That is why I have for years measured my sleep every night (my favorite tracker is the Oura Ring). I pay attention in particular to my time in deep sleep and to my Heart Rate Variability or HRV (an indicator of health, vitality and stress). What works for me is to go to bed early, then recap in my mind the positives and the learnings of the day, then read non-business, non-fiction books, then sleep for some 7-7:30 hours. I read that Lebron James and Roger Federer both rigorously sleep 12 hours a day. I never could dunk and my forehand is at best variable but this makes me feel comfortable about indulging in my 7+ hours of shut eye every night. I wake up early, at roughly the same time every day as it regulates my circadian rhythm (which is the master clock including for sleep patterns). I like to sleep in a pitch dark and cold room and with a heavy blanket, as these are conducive to greater deep sleep time and higher HRV, though it is a negotiation with my life partner who prefers warmer room temperature and lighter blankets. It boils down for you to a simple question: do you want that natural, sleep-induced superpower enough to organize your schedule around it? For me, That is a slam dunk yes!
Some people kickstart the day by walking their dogs, others take a long shower or mindfully sip their cup of tea; I meditate. It has been my day-start for 25 years. I generally start with intense breathing techniques and then sit down, follow my breath and just quiet my mind. I will vary once a week and instead will follow a guided Yoga Nidra meditation. The benefits are multiple and fundamental for me. Even if it was only the clearer, less cluttered mind to do my work, it would, onto itself, be well worth the 30 minutes a day that it takes.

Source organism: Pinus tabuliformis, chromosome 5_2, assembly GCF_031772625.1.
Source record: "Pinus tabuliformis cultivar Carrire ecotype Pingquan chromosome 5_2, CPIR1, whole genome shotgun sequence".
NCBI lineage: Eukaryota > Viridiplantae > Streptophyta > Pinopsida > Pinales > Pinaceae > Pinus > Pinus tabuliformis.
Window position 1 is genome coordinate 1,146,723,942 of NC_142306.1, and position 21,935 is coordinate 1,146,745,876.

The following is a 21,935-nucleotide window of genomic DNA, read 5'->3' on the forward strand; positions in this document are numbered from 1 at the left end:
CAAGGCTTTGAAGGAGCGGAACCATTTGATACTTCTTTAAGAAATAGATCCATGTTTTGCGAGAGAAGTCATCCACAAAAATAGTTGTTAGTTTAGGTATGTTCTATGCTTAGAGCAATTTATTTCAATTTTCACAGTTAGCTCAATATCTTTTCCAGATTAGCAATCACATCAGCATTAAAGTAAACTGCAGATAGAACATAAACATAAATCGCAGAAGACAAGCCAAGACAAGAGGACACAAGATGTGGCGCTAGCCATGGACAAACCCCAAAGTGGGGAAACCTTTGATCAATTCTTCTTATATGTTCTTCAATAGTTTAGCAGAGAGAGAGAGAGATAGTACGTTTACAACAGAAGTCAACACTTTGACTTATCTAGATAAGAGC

Most days, I take a cold bath (cold plunge) after I meditate. 5 minutes in water at around 50-55 Fahrenheit (or 10-15 Celsius). If you try it, start with a few seconds and then increase duration over time. You feel the energy flowing through you right after. It is immediate and powerful. For me, the moment after the plunge is the moment the day gets into action mode - everything shifts in high gear from then on. Cold plunging releases adrenaline and dopamine (the motivation neurotransmitter) and it boosts immunity.
I workout most mornings after the cold plunge, half the time with a professional trainer. As someone over 40 years old, I prioritize strength or resistance training (even above cardio workouts which are also essential) as sarcopenia which affects all humans will otherwise reduce muscle mass by 1 to 2% per year. Muscles have many core metabolic functions including glucose disposal and they are a core engine of our power plant. Exercise stimulates our mitochondria (the bacteria inside your cells that produce ATP - kind of like human electricity).
Beyond the known physical benefits of exercise, it undoubtedly makes me more energetic, optimistic and psychologically resilient.
Remember on busy days when you have a time crunch, even a vigorous 30 minute workout is a victory.
I have practiced intermittent fasting for over five years and while it (unfortunately) did not make me lose more than a few marginal pounds, it without a doubt enhances my cognition/concentration and overall energy. During weekdays, I take a protein shake in the morning after working out, but outside of that I do not eat until 3pm. Not eating any carbs (or actual food) at all from 8pm to 3pm (a 19 hour break to your digestive metabolism every day) allows the body to burn some fat as fuel (vs only glucose, the more easily accessible fuel). This metabolic flexibility is a core sign of vitality and longevity. If you try this, it takes a few days to get used to it - and to not be too bothered by hunger. Make sure you do not break your fast with a bag of Doritos - your body will metabolize a lot of what you eat when you break that fast.
Our brain is 70 to 80% water, it will actually shrink if water-deprived and impact mood and clarity of thought. Early in the morning, I take a huge glass of filtered water with apple cider vinegar (two tea spoons to help regulate blood levels). I measured the quantity I drank for a while and realized that I did not drink that much during the day until I turned drinking H2O regularly into a conscious habit.
My wife and I take a 25 minute brisk walk after dinner. Beyond quality time to catch up on our day, the activity dampens the glucose or insulin spike, which can improve your metabolism in critical ways (reduce insulin resistance which is a cause of many or arguably most chronic diseases) and I have a much better sleep when my head hits the pillow.